To be able to talk about the integration of culture in a Comprehensible Input class, it is first necessary to define “Comprehensible Input” and “culture.”
The “Comprehensible Input” theory is one of the theories of language acquisition proposed by the American linguist Stephen Krashen. In his hypothesis, Dr. Krashen explains that there can only be the acquisition of a language when the input, linguistic component or message is understood by the learner, but in addition to being understandable it should be of interest to the learner and that it be about an issue with which the learner can relate and connect. Visit Comprensible.com to learn more about CI.
Culture is a term that has been defined by different authors in different fields. The definition most commonly used and that challenges people in different fields is that of Clifford Geertz (cited in Ortner, 1999) who defines culture as “a system of values and beliefs that represent a group, as a network of meanings within which people live. Meanings encoded in symbolic forms (language, artifacts, etiquette, rituals, calendars, etc.)” (p.3).
Taking into account the definitions of “Comprehensible Input” and “culture,” I will explain a little the process of how I integrate these two elements in practice and offer you some advice, too.
I find it helpful to start with the goal or the objective of the topic. Why do I want to share this topic in my class? Where do I want my students to arrive with the exploration of this topic in class?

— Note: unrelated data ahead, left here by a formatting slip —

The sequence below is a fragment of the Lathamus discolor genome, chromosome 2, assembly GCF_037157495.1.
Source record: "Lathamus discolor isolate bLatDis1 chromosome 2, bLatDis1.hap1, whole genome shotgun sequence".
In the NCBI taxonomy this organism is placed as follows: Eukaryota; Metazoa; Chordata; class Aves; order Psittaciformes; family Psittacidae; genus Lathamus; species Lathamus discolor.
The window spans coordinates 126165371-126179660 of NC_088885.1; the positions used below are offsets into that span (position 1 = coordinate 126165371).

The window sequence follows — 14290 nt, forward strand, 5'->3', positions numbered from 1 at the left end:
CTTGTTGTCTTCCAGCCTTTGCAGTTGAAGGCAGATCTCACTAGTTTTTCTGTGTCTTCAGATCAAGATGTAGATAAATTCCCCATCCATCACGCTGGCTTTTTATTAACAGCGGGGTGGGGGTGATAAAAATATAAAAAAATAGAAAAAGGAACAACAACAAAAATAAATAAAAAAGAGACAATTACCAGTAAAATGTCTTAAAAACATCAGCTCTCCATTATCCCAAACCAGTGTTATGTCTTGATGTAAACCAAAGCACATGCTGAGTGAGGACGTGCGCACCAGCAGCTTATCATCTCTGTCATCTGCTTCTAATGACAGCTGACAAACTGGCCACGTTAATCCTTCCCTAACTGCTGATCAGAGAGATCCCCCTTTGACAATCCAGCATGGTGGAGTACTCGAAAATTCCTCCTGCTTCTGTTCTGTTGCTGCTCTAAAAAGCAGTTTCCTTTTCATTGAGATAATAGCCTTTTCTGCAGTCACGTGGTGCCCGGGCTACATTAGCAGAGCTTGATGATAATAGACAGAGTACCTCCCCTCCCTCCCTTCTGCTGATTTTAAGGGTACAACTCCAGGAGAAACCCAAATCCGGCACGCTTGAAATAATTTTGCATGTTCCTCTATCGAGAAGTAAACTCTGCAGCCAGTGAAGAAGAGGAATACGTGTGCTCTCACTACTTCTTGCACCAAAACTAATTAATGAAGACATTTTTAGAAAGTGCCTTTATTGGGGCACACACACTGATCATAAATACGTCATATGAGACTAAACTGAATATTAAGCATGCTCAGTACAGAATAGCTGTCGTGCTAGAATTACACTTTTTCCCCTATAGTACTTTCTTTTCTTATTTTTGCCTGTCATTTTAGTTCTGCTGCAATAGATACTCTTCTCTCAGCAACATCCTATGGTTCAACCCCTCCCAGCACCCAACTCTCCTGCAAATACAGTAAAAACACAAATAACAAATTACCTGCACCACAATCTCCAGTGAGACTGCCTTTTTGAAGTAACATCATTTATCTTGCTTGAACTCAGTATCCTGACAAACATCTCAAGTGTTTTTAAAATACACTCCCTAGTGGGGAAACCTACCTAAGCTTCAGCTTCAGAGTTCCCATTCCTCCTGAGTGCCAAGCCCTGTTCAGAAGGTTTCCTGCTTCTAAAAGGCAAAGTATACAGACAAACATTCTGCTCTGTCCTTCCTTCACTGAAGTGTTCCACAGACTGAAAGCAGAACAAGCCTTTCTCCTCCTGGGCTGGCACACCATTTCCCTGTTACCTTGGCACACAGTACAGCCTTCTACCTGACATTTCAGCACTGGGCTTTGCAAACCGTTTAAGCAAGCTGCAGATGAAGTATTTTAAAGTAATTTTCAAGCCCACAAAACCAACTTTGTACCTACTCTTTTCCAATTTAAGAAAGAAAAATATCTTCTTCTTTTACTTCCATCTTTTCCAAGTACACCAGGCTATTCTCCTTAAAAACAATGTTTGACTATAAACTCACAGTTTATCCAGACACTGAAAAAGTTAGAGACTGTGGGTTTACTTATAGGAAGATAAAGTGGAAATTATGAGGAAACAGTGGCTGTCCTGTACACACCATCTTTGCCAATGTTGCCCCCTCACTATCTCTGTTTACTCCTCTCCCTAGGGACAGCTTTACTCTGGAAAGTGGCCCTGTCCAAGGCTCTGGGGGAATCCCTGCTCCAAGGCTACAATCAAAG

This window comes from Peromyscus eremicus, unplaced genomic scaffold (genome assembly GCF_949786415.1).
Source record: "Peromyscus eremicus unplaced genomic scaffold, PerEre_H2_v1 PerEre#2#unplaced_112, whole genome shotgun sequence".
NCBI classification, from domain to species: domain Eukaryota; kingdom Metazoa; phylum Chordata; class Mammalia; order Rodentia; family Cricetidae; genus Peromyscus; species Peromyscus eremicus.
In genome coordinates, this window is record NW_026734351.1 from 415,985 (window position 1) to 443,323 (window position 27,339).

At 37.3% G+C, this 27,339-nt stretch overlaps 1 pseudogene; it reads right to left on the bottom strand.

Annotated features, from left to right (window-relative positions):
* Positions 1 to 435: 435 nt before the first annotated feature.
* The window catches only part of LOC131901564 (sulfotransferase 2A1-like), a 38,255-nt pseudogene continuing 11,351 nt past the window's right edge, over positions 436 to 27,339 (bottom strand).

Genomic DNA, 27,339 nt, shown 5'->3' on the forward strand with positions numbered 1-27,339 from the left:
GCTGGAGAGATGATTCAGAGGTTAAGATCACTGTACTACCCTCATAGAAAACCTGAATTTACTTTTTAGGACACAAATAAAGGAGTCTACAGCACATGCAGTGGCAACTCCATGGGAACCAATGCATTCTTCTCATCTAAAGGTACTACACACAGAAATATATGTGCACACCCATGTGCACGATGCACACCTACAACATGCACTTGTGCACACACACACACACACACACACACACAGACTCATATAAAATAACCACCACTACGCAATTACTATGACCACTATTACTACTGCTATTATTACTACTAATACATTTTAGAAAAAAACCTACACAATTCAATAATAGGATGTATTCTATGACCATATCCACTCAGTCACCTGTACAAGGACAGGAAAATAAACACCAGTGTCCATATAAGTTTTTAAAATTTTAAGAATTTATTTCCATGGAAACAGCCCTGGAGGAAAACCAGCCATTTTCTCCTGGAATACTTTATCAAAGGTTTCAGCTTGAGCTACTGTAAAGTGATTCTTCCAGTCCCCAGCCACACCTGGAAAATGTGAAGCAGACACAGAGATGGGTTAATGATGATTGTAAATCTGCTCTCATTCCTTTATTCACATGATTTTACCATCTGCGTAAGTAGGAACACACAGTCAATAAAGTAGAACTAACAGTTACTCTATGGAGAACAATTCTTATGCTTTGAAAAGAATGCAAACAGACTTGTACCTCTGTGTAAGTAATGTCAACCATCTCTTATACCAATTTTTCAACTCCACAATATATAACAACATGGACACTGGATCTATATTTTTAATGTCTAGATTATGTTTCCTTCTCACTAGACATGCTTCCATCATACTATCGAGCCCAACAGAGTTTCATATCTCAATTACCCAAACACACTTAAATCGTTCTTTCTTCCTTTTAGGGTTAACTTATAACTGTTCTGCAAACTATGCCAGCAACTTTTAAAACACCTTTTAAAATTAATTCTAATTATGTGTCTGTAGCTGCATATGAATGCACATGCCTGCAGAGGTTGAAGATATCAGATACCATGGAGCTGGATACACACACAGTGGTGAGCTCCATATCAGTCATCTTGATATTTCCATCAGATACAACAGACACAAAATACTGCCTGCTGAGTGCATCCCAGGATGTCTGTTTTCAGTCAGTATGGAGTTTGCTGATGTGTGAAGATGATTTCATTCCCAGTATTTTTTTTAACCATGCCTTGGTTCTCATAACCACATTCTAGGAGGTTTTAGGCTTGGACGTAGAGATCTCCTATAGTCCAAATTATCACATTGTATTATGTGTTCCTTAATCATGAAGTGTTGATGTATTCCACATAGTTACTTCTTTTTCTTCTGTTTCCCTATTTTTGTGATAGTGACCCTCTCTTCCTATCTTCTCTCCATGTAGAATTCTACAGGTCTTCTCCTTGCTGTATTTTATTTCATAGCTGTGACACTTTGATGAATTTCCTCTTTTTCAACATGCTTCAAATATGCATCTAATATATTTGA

Then I think about the developmental stage and the linguistic level of the students. Is it a topic that is easily understood with the level of L2? Is the subject relevant to the students’ age?
I suggest you consider this approach:
Define the theme or cultural content that will be shared with the student. Once the theme is defined, make sure that the content that is going to be shared is true and does not fall into the perpetuation of stereotypes. If possible, check that information with someone from the culture. Another important aspect to take into account, especially at the beginner levels or early grades, is whether it is a specific issue and whether it allows generating connections and space for comparisons. The cultural theme should not be limited only to the culture of L2.
Determine the input: In this case, it is not important for the students to understand each word, but the input must be by context and the use of cognates.
Determine what type of material can be used to support the topic: Photos, videos, songs, artifacts or authentic resources, etc.
It is possible to teach culture in a world language class, but in this case, it is very important that this input is understandable so that there is a success in the fusion of culture and Comprehensible Input.
Here are some resources that might help you get started with this topic. Ready, set, go!
Orter, S. (1999). Introduction. The fate of “culture”. California, University of California Press, p.1.